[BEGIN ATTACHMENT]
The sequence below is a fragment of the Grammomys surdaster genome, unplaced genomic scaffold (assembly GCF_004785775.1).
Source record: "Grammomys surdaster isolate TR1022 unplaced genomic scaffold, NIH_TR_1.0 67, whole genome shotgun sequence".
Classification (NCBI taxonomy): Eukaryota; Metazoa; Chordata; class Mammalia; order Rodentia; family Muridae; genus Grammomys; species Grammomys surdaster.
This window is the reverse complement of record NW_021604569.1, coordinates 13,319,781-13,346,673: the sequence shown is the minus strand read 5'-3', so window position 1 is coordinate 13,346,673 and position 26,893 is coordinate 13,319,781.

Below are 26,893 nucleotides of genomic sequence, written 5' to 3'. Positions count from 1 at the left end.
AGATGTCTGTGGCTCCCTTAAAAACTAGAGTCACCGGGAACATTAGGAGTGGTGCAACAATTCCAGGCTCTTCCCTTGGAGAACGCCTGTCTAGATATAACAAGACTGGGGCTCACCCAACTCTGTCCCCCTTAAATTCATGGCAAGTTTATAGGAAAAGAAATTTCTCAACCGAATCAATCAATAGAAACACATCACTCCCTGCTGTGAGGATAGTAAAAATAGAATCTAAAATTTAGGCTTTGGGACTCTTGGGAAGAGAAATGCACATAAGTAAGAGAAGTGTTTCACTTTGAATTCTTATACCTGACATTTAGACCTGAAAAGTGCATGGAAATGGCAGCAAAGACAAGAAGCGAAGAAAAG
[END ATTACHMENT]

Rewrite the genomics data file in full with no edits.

The sequence below is a fragment of the Grammomys surdaster genome, unplaced genomic scaffold (assembly GCF_004785775.1).
Source record: "Grammomys surdaster isolate TR1022 unplaced genomic scaffold, NIH_TR_1.0 67, whole genome shotgun sequence".
Classification (NCBI taxonomy): Eukaryota; Metazoa; Chordata; class Mammalia; order Rodentia; family Muridae; genus Grammomys; species Grammomys surdaster.
This window is the reverse complement of record NW_021604569.1, coordinates 13,319,781-13,346,673: the sequence shown is the minus strand read 5'-3', so window position 1 is coordinate 13,346,673 and position 26,893 is coordinate 13,319,781.

Below are 26,893 nucleotides of genomic sequence, written 5' to 3'. Positions count from 1 at the left end.
AGATGTCTGTGGCTCCCTTAAAAACTAGAGTCACCGGGAACATTAGGAGTGGTGCAACAATTCCAGGCTCTTCCCTTGGAGAACGCCTGTCTAGATATAACAAGACTGGGGCTCACCCAACTCTGTCCCCCTTAAATTCATGGCAAGTTTATAGGAAAAGAAATTTCTCAACCGAATCAATCAATAGAAACACATCACTCCCTGCTGTGAGGATAGTAAAAATAGAATCTAAAATTTAGGCTTTGGGACTCTTGGGAAGAGAAATGCACATAAGTAAGAGAAGTGTTTCACTTTGAATTCTTATACCTGACATTTAGACCTGAAAAGTGCATGGAAATGGCAGCAAAGACAAGAAGCGAAGAAAAG